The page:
“In one old tale from Mull the Cailleach immersed herself in the waters of Loch Bà every one hundred years to replenish her youth and beauty. As she descended one morning out of the hills to take the loch’s elixir of life she heard the bark of a shepherd’s collie (representing the domestication of animals and landscape). Pausing to listen, her hundred years timed out and she stumbled and died just short of the water’s edge.”

In Jamie’s view and the view of the Historical Society of Glen Lyon:

“To me the development that has finally reached the Tigh nam Bodach after centuries of seclusion in these remote hills is symptomatic of what is happening in so many of Scotland’s wildest places. Listen carefully and you might just hear the collie’s bark in The Black Glen of the Crooked Stones.”

Send an email to developmentmanagement@pkc.gov.uk (quoting the reference 11/00061) if you wish to raise your concerns about the Allt Cailliche Hydro Scheme.

Plans for all four schemes are available on the Perth & Kinross council website.

Our thanks to Glen Lyon History Society for this alert. When so many cultures worldwide are regaining their connection to the Earth and relearning the ways of their ancestral traditions, it is important that we in Scotland do a little to uncover the importance of our own past. Ed.

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promontory stronghold on the North Sea, Dunottar dates back to Pictish era

promontory stronghold on the North Sea, Dunottar dates back to Pictish era

It is a little-known fact that the area surrounding the Buck of the Cabrach was celebrated in early-historical times and up to the late Medieval as a source for gold.

Kings of Picts used the resource centred on what is now called Rhynie in Aberdeenshire and much gold used for the crown jewels, prior to Robert Bruce’s takeover, was Aberdeenshire gold.

Scots regalia held in Edinburgh Castle

Scots regalia held in Edinburgh Castle

Pearls were also sourced in Aberdeenshire from the River Ythan and the pearl in the Crown of Scotland (now in disuse) is from the Ythan (Buchan, outlet into North Sea north of Dee and Don). Kings prior to the Scots takeover AD843 had landholdings in Cé (present Aberdeenshire) and it remained one of the richest areas for royal hunting (Royal Forests of Derley, Deer, Gight, Garioch, Insch, Forgue, Cabrach, Letter (Ladder), Mar, Stocket and Udny & Dudwick); farming and artisan crafts.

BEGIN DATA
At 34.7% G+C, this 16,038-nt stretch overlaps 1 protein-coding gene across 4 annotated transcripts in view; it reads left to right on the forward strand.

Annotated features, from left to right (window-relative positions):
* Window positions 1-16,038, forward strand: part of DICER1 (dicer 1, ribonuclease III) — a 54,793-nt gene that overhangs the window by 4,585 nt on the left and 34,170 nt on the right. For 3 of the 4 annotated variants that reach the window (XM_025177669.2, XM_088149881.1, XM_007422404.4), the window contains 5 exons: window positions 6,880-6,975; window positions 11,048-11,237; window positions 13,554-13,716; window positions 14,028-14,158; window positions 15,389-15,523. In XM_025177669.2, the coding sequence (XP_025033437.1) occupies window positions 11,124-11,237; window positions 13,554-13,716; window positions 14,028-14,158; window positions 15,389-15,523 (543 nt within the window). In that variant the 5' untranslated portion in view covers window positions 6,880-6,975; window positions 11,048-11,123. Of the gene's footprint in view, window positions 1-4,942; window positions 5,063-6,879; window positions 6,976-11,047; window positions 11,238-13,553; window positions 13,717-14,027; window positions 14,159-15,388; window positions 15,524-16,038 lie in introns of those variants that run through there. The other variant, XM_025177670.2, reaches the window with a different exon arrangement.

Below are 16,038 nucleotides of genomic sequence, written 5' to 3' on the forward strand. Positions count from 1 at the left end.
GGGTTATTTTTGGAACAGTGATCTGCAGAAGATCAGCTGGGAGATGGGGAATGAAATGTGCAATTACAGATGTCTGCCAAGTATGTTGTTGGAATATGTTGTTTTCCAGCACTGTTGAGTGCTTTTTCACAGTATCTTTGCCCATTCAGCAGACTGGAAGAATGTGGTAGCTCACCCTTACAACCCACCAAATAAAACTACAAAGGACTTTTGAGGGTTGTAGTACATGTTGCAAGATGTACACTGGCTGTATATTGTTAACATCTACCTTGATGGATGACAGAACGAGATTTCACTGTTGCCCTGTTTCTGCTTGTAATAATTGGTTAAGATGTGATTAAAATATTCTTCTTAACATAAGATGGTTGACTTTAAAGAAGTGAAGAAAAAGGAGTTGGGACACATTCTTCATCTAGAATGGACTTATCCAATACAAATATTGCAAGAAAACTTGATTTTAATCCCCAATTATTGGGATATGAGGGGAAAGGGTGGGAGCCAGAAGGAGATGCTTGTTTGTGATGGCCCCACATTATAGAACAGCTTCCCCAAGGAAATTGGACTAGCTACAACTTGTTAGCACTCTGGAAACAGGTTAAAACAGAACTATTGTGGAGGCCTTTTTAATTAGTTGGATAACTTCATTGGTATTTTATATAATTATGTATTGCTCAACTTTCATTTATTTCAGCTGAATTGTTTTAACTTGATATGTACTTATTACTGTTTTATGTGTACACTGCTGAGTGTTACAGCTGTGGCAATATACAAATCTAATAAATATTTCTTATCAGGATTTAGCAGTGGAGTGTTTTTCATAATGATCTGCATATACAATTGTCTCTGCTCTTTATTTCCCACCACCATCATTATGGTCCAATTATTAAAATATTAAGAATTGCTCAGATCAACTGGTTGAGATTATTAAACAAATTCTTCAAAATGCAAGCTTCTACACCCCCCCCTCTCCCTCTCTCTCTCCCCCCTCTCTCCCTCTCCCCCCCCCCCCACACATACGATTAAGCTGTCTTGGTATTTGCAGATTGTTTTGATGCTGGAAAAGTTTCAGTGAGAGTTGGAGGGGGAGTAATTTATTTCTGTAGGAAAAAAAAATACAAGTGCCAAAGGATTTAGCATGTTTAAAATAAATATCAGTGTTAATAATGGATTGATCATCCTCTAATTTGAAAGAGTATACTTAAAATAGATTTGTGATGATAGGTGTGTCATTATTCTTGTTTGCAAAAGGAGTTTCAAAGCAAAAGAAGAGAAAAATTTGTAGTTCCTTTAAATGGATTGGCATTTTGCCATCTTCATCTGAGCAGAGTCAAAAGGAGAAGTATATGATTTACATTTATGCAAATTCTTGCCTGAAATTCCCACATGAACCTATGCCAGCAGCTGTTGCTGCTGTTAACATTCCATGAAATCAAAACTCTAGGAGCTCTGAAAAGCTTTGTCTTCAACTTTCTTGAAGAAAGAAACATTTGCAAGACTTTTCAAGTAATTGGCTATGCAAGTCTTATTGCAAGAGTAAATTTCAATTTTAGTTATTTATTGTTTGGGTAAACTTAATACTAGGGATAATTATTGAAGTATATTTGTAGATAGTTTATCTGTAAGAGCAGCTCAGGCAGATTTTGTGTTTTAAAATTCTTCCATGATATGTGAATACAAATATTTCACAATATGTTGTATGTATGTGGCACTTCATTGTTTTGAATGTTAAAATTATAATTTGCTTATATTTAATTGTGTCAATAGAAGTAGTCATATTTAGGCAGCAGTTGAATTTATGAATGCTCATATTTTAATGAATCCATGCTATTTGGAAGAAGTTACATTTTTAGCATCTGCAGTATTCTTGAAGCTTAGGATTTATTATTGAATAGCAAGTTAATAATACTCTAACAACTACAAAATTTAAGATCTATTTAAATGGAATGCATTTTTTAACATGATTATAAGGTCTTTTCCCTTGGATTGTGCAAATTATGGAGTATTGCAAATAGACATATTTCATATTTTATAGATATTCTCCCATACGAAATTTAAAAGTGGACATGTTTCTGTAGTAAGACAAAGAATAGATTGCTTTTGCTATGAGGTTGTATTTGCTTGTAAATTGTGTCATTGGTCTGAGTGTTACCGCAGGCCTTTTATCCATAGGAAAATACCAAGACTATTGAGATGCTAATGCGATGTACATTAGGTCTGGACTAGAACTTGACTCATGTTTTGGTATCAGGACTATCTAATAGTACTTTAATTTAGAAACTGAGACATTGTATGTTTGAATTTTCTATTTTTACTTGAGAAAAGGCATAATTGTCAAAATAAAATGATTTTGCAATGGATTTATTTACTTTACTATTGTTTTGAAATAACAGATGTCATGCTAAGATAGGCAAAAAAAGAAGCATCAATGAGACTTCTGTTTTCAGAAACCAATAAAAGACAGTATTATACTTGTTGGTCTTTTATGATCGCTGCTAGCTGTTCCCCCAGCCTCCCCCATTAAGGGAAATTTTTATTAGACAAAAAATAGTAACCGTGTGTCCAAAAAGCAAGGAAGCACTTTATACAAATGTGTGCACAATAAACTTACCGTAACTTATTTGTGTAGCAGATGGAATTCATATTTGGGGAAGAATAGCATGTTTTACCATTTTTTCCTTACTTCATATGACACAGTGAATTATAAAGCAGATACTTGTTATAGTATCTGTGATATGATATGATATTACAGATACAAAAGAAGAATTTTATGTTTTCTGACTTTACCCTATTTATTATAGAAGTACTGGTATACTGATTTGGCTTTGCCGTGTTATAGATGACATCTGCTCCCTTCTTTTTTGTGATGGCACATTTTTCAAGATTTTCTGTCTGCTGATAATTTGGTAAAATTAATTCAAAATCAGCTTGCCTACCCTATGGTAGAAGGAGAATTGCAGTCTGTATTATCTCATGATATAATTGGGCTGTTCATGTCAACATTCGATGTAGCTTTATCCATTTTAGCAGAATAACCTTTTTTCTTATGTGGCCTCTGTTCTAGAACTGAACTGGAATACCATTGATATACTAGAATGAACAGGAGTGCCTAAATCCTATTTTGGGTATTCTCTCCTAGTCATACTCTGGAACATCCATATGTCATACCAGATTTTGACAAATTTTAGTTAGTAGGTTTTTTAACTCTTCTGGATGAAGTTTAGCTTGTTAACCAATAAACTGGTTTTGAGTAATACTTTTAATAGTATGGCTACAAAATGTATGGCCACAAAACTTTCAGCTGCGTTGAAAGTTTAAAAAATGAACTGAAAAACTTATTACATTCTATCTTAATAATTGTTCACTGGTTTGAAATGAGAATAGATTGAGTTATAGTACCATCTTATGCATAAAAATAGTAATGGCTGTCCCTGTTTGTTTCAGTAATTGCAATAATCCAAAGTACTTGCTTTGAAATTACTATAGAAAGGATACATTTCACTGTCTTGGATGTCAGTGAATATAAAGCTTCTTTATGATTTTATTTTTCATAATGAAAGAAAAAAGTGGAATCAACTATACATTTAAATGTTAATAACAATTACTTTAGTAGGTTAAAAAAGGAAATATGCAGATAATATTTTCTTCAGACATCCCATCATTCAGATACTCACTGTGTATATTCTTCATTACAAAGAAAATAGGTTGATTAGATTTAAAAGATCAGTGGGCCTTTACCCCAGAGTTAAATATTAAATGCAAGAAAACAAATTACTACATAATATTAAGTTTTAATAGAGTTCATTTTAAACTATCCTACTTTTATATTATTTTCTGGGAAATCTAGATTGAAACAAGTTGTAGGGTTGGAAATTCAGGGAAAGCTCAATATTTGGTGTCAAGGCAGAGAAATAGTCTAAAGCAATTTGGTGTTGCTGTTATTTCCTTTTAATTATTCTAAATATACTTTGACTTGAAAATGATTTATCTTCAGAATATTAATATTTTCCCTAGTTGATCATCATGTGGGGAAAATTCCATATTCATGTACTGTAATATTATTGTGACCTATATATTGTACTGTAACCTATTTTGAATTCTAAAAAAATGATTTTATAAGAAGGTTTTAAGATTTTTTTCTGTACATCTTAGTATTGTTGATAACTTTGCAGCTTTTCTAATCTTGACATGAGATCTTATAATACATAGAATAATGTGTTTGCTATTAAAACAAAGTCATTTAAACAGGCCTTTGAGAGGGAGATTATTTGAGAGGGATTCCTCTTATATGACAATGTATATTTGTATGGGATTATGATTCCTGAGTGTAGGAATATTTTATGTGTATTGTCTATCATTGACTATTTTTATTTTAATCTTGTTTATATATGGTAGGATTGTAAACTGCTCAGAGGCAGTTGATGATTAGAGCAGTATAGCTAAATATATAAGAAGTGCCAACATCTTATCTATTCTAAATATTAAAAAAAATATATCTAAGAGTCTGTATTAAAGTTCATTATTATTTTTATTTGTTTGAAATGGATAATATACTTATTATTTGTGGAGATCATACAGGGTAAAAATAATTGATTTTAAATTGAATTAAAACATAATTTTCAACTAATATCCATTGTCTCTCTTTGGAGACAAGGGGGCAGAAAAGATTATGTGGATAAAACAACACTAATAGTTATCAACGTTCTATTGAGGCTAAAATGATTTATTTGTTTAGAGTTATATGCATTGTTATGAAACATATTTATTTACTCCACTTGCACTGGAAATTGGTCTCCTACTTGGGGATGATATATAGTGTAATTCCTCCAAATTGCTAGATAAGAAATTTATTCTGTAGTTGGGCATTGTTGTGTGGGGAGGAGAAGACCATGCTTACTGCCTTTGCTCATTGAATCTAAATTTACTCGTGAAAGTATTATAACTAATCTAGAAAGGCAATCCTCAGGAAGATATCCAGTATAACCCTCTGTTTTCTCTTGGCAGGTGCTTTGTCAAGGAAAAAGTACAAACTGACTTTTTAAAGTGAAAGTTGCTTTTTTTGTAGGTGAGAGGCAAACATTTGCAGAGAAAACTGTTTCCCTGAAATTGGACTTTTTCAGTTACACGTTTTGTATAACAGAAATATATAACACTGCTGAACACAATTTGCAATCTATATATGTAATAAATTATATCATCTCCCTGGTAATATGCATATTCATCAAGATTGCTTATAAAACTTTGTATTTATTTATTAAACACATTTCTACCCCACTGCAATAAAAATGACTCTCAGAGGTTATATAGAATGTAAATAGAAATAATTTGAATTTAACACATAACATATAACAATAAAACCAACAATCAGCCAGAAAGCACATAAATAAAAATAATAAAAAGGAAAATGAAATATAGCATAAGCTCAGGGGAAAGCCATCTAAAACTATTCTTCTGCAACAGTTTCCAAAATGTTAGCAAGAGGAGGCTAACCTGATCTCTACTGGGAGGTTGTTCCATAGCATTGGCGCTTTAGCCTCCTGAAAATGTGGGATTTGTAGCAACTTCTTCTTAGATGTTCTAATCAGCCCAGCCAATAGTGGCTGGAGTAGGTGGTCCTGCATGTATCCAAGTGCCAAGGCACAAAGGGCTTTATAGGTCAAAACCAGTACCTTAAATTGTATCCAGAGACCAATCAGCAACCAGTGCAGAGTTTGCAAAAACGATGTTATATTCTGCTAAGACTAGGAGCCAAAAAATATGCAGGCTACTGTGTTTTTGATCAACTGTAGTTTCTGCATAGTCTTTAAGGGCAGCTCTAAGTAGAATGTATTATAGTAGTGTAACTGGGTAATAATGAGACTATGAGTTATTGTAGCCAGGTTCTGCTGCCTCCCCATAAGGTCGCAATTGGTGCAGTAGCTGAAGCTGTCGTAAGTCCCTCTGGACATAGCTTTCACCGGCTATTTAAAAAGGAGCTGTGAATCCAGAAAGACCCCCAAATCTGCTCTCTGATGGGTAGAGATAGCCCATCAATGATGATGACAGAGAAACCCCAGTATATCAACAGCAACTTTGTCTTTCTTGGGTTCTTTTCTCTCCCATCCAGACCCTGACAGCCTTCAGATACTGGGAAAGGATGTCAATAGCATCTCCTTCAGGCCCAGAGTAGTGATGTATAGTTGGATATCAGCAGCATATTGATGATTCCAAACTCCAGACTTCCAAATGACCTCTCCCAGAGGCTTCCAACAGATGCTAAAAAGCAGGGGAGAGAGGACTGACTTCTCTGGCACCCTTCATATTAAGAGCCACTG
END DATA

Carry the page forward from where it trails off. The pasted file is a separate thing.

The most influential ‘Celtic’ earl before Robert I Bruce’s reshuffle was John Comyn Earl of Buchan, descended through marriage from Marjorie, last of the Pictish princesses of Derlei (Derley, Fyvie); and coincidentally nephew of John Balliol who was himself descended from the Pictish royal line through his mother Devorguila. When Bruce murdered John Comyn in Dunfermline in 1306 in order to secure Comyn lands and thereby claim Scots throne through wealth, Comyns rose as a tribe to fight back.

Ruinous Huntly Castle, Aberdeenshire whose heraldic doorway was personally hacked by monarch James VI

Ruinous Huntly Castle, Aberdeenshire whose heraldic doorway was personally hacked by monarch James VI

In so doing the battles of Huntly (1307) and Barra (1308, sometimes called Inverurie) preceded the devastation of Buchan – the ‘Herschip o’ Buchan’ of John Barbour’s heroic poem ‘The Brus’. Royal forests from the Ythan to the Morayshire coast were laid waste and the wasteland caused by fire has never been replanted to any degree. The Scots pines in these forests were used by the self-proclaimed King as firebrands to pursue the Comyns back to coastal Buchan and annihilation.

Comyns’ storehouse of gold (from Rhynie) was plundered and used to buy Bruce the kingdom of Scots. Bannockburn was merely a ‘follow-up’ battle in what is now colloquially called the ‘Central Belt’ to ensure Scotland’s independence from England. It was the nail in the coffin of the Buchan Pictish line.

Aberdeenshire’s grand houses from that time were no longer in use by the monarch, except in nominal annual visits or ‘progresses’ by the Royal House.

Fyvie and other castle strongholds of importance for previous royal patronage became private houses of the nobility which supported Bruce and his descendants. Rhynie gold and Ythan pearls descended into oblivion.

copyright 2009 Devorguila